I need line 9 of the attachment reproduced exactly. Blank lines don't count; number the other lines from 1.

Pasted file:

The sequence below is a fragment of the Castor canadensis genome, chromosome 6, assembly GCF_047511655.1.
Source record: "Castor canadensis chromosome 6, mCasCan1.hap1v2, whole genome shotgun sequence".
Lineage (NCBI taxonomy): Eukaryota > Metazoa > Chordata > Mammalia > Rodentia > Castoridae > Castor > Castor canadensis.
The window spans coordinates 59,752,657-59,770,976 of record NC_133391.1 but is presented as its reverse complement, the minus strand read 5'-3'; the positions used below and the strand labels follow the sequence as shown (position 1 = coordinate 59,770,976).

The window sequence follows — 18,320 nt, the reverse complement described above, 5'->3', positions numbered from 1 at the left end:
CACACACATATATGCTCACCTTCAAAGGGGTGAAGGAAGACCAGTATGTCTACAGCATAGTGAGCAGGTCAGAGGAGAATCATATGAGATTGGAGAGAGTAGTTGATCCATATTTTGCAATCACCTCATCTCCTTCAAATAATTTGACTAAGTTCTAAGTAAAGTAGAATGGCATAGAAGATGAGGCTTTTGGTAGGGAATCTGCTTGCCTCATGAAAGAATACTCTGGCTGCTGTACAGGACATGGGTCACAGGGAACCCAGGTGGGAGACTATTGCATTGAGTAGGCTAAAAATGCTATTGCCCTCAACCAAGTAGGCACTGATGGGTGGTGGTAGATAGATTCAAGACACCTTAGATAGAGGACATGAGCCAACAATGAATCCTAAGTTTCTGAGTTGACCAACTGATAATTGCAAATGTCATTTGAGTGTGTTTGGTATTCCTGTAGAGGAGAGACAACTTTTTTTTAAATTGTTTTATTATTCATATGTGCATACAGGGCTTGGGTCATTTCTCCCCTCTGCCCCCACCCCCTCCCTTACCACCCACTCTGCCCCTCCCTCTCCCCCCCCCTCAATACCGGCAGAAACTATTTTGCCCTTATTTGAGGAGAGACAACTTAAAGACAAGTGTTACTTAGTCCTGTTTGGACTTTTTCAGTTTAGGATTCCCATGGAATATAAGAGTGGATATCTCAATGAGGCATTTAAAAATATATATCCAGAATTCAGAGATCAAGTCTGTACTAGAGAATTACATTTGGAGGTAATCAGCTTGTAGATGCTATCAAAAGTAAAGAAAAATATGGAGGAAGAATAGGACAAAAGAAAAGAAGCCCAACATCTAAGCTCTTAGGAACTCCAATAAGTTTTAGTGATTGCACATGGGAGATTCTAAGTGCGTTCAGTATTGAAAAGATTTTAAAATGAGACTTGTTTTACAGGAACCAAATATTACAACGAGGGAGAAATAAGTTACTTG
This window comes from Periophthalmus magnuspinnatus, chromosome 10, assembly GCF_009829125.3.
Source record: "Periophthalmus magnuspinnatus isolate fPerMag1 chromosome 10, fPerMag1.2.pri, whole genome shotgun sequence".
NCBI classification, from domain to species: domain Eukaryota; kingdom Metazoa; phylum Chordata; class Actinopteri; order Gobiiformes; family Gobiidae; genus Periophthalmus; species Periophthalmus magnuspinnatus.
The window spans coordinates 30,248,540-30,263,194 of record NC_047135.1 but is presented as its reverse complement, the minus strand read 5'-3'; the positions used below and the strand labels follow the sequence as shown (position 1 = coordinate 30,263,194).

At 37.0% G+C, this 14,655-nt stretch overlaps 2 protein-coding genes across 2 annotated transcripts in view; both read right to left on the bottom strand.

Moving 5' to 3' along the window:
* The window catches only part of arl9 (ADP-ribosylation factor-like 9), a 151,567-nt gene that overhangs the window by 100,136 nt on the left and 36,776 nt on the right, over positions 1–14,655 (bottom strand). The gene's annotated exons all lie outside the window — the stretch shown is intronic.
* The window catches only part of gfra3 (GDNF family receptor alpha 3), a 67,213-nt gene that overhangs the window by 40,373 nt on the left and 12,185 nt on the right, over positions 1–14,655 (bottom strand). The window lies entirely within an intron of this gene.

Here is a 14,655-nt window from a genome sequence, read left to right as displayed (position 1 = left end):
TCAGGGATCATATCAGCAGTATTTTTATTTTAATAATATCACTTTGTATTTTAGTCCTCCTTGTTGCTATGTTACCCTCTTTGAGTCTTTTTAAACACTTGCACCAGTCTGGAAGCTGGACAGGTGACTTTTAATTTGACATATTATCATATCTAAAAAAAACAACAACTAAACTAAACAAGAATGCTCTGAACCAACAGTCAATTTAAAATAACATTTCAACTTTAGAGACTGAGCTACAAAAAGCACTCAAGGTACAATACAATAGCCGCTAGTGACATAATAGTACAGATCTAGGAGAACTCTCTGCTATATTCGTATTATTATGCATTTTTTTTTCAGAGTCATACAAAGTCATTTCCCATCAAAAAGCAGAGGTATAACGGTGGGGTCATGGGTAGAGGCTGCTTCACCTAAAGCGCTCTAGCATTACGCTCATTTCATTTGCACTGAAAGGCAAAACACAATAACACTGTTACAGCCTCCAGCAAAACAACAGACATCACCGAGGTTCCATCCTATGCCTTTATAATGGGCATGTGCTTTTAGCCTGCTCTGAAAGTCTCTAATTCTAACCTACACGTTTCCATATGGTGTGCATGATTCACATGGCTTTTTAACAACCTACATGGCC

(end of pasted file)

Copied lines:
NCBI classification, from domain to species: domain Eukaryota; kingdom Metazoa; phylum Chordata; class Actinopteri; order Gobiiformes; family Gobiidae; genus Periophthalmus; species Periophthalmus magnuspinnatus.